The value of playtesting really cannot be understated. The 360 has been privy to some lustrously polished titles of late, with gems like Forza 2 and The Darkness brightening up this miserable excuse for a summer. And with each, you have to admire the poor bastards that played through the same sections day in, day out to make sure that everything worked as it should and that nothing was glaringly wrong. With that in mind, you have to wonder whether the quality assurance guys on Hour Of Victory were ignored to rush the game onto shelves or whether they somehow overlooked the constant barrage of blunders that make up this total shambles. Either way, somebody needed to stand up and say something because, in this bedraggled state, Hour Of Victory is frankly unfit for public consumption and a complete waste of everyone's time and money.
But before the inevitable shoeing starts, here's a little on the concept itself. nFusion's 'big idea' to make its mark on the WWII shooter genre is to offer three different character to take into the fray. Your covert ops chap can cut through fences and pick locks to sneak through levels and perform stealth kills with throwing knives, the sniper offers better mobility and the opportunity to scale ropes to reach higher ground (even if his 'improved accuracy' does make aiming painfully sluggish) and the SAS beefcake is all you'll need for the latter stages of the game, able to take a little more punishment and move infrequent heavy obstacles.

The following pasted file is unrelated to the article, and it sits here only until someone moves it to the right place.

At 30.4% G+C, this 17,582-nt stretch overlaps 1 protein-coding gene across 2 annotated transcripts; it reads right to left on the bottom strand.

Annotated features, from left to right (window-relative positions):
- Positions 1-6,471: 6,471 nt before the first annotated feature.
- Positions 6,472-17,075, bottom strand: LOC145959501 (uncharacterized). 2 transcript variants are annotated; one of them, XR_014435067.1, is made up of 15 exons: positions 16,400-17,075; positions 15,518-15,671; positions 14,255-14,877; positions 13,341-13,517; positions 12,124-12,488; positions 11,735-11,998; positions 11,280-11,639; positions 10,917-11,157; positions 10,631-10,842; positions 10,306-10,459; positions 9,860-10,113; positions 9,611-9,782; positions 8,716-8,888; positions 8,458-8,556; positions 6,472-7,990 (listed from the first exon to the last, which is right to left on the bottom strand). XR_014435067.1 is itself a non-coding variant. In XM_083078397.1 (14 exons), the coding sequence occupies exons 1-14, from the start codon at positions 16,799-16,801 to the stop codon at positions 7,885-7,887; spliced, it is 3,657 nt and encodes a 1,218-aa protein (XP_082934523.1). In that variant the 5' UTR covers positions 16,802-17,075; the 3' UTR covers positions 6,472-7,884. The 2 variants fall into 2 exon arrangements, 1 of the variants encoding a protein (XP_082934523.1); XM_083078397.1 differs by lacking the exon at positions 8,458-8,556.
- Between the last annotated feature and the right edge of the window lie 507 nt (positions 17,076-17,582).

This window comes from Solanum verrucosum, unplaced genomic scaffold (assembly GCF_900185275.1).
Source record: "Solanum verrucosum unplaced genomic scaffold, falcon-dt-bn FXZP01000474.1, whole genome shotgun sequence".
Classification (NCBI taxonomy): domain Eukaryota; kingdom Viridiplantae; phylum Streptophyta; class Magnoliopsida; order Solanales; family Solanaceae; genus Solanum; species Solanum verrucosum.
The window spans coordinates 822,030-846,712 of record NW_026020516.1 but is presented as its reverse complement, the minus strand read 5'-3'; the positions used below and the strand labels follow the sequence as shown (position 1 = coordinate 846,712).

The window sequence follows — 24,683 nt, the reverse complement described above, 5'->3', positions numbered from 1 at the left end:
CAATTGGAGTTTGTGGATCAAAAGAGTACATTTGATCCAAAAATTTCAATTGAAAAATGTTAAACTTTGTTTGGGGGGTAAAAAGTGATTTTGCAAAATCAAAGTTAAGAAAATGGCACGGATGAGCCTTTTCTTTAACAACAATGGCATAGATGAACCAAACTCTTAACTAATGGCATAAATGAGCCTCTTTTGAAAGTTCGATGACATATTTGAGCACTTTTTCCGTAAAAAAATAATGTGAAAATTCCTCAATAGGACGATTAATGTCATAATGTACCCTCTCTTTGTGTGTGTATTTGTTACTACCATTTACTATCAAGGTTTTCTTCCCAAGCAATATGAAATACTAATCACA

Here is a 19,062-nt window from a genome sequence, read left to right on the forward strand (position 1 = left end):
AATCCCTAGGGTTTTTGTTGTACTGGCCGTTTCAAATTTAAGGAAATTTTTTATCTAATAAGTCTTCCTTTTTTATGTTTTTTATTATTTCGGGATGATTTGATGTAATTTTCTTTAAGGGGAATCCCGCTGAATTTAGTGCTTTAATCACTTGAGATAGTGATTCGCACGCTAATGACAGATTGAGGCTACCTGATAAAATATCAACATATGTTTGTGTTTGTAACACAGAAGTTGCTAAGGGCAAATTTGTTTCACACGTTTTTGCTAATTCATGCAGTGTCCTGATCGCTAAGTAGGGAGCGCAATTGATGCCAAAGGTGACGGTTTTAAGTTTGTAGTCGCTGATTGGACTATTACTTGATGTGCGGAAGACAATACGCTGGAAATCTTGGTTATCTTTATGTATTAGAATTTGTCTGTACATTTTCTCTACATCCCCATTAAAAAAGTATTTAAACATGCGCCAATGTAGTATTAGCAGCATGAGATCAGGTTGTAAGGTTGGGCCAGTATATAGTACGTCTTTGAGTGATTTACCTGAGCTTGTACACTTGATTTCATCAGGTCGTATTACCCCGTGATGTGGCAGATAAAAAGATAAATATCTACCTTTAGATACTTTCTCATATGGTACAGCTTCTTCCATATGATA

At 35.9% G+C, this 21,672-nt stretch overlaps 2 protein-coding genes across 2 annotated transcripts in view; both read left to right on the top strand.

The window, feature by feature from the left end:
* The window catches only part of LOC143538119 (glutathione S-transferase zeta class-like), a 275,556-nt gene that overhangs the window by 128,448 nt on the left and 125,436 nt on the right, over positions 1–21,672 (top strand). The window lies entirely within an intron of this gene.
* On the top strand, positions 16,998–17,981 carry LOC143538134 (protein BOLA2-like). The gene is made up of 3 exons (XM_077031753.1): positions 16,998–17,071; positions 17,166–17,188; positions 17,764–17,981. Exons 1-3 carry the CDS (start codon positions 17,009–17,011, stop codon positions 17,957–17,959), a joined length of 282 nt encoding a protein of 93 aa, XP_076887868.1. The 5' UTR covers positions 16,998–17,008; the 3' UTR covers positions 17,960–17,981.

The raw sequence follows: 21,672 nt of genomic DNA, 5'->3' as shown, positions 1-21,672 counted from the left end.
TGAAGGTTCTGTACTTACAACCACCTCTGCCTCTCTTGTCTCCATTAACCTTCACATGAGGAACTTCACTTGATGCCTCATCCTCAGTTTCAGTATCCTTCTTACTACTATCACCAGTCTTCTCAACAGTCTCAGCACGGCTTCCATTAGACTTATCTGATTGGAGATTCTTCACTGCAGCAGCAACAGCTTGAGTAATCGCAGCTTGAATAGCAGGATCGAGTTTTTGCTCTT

Each of these unique actions comes replete with its own cut scene, with some more annoying than others. Find a glowing rope, for example, and Bull will chuck his own grappling hook up in exactly the same spot rather than use the existing means. Landing a stealth kill, meanwhile, is seemingly a matter of chance - even when directly behind an unsuspecting foe. On the plus side, most of these animations render you immune to bullets, so you can make a run for a locked door or stray rope and hope to find yourself safe when the short sequence finishes.
One of the lesser known facts about the Nazi forces is their knack for teleportation. In fact, Hour Of Victory is the first source to document this, often surprising you with enemies spawning right in front of your eyes. Like so many other elements of the game, this is just downright unacceptable in a modern full-price title, and we saw an awful lot of the pause menu as we tried to drink in what had just happened. We glitched through a cable car floor and fell to our deaths. We witnessed Germans sliding towards us motionless. We had to mêlée an officer out of a wall when he became stuck so he could lead us through a level (said officer went on to kick down a gate that wasn't there). We were told to 'man that flak gun' as the imbecile telling us to do so pointed in totally the opposite direction. And that's just a few of the shocking incidents we encountered - to list them all would require far more space than we've given to this entire review.